ISFP – The Barnum Effect
The Barnum effect is what happens when we interpret specific validating details out of vague ambiguous statements. When we construe a general statement that could apply to anything or anyone as having a very particular and pointed meaning. The most common examples of this may be horoscopes and psychic readings and possibly even the MBTI.
People with this bias don’t realize that they are validating baseless statements by filling in the gaps themselves. ISFPs with their Fi-Ni may be susceptible to naively drawing false conclusions and connecting dots that shouldn’t be connected. Because ISFPs are creative and open minded, they may be susceptible to believing in unrealistic and irrational suggestions and the ploys of conniving grifters.
ESFP – The Framing Effect
The framing effect refers to the influence that the way in which information is presented has on how it is received. It is possible to influence how receptive or unreceptive a person will be to a proposition or message based on how it is presented to them. ESFPs may be susceptible to this since they are so responsive to sensory stimulation and style. ESFPs have strong preferences and feelings about what they like and don’t like. They may be very suggestible and susceptible to the appeals of clever sales pitches and marketers.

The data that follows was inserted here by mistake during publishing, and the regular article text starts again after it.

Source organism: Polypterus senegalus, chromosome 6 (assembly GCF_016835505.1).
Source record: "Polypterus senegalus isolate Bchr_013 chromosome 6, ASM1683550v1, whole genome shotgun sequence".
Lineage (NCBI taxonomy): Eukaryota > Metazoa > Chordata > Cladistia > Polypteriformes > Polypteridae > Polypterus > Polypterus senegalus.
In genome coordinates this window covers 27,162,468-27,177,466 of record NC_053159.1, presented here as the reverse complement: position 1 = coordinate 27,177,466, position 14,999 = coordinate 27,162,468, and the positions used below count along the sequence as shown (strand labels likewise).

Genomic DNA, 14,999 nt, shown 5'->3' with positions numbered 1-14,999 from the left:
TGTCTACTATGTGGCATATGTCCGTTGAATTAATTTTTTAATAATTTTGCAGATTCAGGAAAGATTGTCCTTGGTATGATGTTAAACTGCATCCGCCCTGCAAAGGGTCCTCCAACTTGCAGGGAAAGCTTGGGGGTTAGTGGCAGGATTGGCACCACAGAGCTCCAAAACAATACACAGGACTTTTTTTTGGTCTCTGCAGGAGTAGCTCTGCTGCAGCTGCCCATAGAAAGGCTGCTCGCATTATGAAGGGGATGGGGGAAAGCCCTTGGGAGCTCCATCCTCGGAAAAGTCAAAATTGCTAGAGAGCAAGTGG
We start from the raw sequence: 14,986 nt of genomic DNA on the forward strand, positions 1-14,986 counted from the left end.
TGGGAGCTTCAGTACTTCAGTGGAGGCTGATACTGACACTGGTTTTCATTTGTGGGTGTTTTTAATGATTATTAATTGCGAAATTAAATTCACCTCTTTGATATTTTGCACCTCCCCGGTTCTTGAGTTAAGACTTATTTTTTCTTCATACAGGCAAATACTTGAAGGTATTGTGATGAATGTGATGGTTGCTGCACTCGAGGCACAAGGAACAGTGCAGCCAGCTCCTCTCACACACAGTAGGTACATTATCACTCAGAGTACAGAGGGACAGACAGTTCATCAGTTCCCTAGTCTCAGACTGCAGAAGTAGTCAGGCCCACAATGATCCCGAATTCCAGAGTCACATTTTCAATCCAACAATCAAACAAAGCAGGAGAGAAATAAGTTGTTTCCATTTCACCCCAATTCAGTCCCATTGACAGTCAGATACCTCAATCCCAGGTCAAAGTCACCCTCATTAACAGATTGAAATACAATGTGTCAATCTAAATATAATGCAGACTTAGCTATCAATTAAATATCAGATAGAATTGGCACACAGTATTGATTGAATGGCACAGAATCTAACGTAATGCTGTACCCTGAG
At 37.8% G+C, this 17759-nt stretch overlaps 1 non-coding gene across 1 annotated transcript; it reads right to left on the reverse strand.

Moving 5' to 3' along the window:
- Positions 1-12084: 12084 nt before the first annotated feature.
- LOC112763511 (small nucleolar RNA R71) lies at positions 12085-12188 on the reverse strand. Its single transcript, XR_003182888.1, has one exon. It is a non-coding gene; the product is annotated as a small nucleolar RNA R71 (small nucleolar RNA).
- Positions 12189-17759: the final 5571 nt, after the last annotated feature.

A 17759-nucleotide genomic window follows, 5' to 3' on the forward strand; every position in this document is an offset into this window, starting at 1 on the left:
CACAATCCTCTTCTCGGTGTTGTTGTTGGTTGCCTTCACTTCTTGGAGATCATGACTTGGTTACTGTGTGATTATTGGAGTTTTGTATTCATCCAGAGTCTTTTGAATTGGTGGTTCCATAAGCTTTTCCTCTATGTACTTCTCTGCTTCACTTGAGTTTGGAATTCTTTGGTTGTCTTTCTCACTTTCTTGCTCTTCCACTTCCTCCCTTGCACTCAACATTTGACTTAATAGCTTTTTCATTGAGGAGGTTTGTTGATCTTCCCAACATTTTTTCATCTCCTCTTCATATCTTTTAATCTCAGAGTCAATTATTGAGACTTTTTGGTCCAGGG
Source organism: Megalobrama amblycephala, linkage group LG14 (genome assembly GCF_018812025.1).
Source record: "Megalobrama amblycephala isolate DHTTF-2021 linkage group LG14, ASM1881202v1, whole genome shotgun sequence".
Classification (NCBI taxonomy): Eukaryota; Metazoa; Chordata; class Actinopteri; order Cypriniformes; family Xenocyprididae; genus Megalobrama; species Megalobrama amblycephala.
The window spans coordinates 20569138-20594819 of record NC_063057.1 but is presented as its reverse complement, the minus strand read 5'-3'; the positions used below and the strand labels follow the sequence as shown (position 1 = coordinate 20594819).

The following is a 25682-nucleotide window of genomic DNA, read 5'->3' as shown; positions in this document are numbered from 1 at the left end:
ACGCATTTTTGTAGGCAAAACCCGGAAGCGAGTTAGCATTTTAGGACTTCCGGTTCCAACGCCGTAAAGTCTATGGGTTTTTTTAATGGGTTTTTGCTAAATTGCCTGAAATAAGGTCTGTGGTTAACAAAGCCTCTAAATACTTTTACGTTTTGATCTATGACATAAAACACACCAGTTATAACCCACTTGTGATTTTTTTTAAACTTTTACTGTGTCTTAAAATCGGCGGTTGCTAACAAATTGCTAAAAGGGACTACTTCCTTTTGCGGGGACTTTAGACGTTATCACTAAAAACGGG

ESTP – Self-Serving Bias
The self serving bias is described as a tendency to conveniently cast blame on other people or circumstances for one’s own failures while readily taking all the credit for the successes. This type of bias stems from the ego’s desire to protect and exalt itself. ESTPs are very active and ambitious and with each accomplishment they make, their egos may grow commensurately.
Because they are competitive and always in it to win it, they may react to failures and losses as though it were a threat to their self worth. ESTPs may therefore be guilty of having a lopsided sense of accountability that is heavily biased towards preserving their own self image and self interests.